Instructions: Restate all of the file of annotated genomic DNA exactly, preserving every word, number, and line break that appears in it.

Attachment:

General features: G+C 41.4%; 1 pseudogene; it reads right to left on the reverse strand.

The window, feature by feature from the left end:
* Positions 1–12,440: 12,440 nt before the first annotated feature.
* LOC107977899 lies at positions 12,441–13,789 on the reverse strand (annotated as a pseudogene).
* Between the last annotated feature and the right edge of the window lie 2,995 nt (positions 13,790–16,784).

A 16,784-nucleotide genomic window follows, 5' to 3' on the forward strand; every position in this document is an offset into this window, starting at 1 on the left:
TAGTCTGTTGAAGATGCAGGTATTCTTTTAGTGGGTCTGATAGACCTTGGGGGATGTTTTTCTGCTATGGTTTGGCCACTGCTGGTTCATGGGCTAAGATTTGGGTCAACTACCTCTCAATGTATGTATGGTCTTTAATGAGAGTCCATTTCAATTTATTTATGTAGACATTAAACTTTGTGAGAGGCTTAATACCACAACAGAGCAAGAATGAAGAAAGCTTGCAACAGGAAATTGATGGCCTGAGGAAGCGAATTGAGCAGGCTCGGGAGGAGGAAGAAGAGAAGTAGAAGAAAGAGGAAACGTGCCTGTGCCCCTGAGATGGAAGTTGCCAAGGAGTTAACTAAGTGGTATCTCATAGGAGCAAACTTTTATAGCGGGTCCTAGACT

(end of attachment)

General features: G+C 41.4%; 1 pseudogene; it reads right to left on the reverse strand.

The window, feature by feature from the left end:
* Positions 1–12,440: 12,440 nt before the first annotated feature.
* LOC107977899 lies at positions 12,441–13,789 on the reverse strand (annotated as a pseudogene).
* Between the last annotated feature and the right edge of the window lie 2,995 nt (positions 13,790–16,784).

A 16,784-nucleotide genomic window follows, 5' to 3' on the forward strand; every position in this document is an offset into this window, starting at 1 on the left:
TAGTCTGTTGAAGATGCAGGTATTCTTTTAGTGGGTCTGATAGACCTTGGGGGATGTTTTTCTGCTATGGTTTGGCCACTGCTGGTTCATGGGCTAAGATTTGGGTCAACTACCTCTCAATGTATGTATGGTCTTTAATGAGAGTCCATTTCAATTTATTTATGTAGACATTAAACTTTGTGAGAGGCTTAATACCACAACAGAGCAAGAATGAAGAAAGCTTGCAACAGGAAATTGATGGCCTGAGGAAGCGAATTGAGCAGGCTCGGGAGGAGGAAGAAGAGAAGTAGAAGAAAGAGGAAACGTGCCTGTGCCCCTGAGATGGAAGTTGCCAAGGAGTTAACTAAGTGGTATCTCATAGGAGCAAACTTTTATAGCGGGTCCTAGACT